Generation Options Analysis

NPPD is currently conducting a “Generation Options Analysis” to assess the benefits, costs, and challenges of its power plants today, as well as what resources it may use in the future. Current options include increasing NPPD’s use of natural gas and nuclear power, and adding more wind generation. Part of the analysis is the role of existing coal-fired generation including Sheldon Station near Hallam, Neb., and NPPD’s largest power plant Gerald Gentleman Station near Sutherland.

When it comes to your electricity, what is most important to you?

  • Cost?
  • Reliability?
  • The Environment?

 

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Every fuel has its benefits and challenges. Read through the following, then give us your thoughts.

  • Low-sulfur coal is a low-cost, dependable fuel produced close to Nebraska. However, new Environmental Protection Agency regulations may require NPPD to reduce the amount of power generated from its coal-fired plants due to the air pollutants that enter the atmosphere in the combustion process.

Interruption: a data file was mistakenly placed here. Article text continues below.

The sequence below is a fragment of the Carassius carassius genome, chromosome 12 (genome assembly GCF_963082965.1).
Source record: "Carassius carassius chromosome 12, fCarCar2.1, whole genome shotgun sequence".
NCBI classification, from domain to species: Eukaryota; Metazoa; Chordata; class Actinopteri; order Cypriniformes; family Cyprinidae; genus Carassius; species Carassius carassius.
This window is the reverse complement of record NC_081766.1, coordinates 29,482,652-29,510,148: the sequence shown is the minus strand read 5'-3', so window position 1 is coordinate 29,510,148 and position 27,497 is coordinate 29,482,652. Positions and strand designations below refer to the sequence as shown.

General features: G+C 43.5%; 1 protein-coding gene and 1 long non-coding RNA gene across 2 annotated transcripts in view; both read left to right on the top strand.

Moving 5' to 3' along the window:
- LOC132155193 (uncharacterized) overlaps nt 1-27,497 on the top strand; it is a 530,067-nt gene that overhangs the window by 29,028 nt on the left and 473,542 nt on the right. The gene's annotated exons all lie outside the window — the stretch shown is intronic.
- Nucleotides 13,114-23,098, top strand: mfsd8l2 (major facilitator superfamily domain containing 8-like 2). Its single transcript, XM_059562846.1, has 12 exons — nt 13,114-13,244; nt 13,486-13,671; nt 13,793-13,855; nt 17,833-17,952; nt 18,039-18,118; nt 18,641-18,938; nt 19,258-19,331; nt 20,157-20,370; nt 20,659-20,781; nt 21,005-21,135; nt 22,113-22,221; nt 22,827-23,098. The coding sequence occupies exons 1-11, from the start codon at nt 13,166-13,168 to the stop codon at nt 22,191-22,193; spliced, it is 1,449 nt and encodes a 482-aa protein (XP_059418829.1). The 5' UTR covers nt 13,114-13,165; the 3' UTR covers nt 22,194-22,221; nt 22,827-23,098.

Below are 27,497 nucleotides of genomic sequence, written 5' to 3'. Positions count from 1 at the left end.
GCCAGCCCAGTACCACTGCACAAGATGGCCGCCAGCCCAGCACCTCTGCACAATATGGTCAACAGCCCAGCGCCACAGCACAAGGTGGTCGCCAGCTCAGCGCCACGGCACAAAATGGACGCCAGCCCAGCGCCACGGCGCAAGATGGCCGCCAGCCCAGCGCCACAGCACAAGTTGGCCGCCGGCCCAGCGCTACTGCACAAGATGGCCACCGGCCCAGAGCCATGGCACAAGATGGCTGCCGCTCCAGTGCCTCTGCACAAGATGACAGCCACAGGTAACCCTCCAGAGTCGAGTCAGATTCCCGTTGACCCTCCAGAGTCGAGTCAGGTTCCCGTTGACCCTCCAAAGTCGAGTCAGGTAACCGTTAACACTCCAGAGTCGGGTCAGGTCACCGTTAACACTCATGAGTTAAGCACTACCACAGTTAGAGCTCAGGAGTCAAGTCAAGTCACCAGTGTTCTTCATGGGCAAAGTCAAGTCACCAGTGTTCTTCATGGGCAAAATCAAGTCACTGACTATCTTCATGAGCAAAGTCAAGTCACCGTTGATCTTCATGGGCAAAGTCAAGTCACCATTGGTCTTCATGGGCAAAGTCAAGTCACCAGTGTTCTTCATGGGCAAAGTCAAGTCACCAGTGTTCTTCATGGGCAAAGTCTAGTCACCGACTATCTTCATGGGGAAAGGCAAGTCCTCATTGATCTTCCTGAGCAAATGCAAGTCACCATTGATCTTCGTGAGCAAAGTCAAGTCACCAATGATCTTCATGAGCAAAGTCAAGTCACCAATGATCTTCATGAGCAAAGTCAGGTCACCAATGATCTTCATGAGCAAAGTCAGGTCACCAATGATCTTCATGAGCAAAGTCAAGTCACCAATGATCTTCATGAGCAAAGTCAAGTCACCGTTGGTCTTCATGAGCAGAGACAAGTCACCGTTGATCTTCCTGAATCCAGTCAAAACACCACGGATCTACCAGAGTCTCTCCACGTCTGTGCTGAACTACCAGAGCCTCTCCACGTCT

• Uranium is used at NPPD’s Cooper Nuclear Station to generate approximately 30 percent of the District’s power. Very little raw material can generate a lot of electric energy. Uranium is radioactive and is managed to protect the environment. As a result, the nuclear power industry is highly regulated and has received even more attention following the Japanese earthquakes and tsunami in March 2011.
  • Wind power is a non-polluting well-proven technology perceived by some to be a replacement for both nuclear and coal, yet wind power is unreliable; its strength depends on local weather patterns, temperature, time of year and location; its equipment is also very expensive compared to other energy sources.
  • Solar energy is non-polluting and well-suited to providing power in home or single building applications, but there is less energy on cloudy days and no energy can be produced at night. It also takes a large area to produce the energy needed.
  • Natural gas produces less CO2 than coal or oil and its production can be throttled up to supply peak demand, but prices fluctuate with supply and demand and natural gas reserves are limited.
  • Ethanol offers an alternative to fossil fuels and reduces greenhouse gas emissions, but it does not transport well and increases pressure on food prices and livestock feed.
  • Oil is the largest source of energy in the United States, however only a small percentage is used as a fuel for electricity generating plants. Burning oil for electricity has environmental impacts, but most public concern is for the drilling, transporting and refining of the energy resource.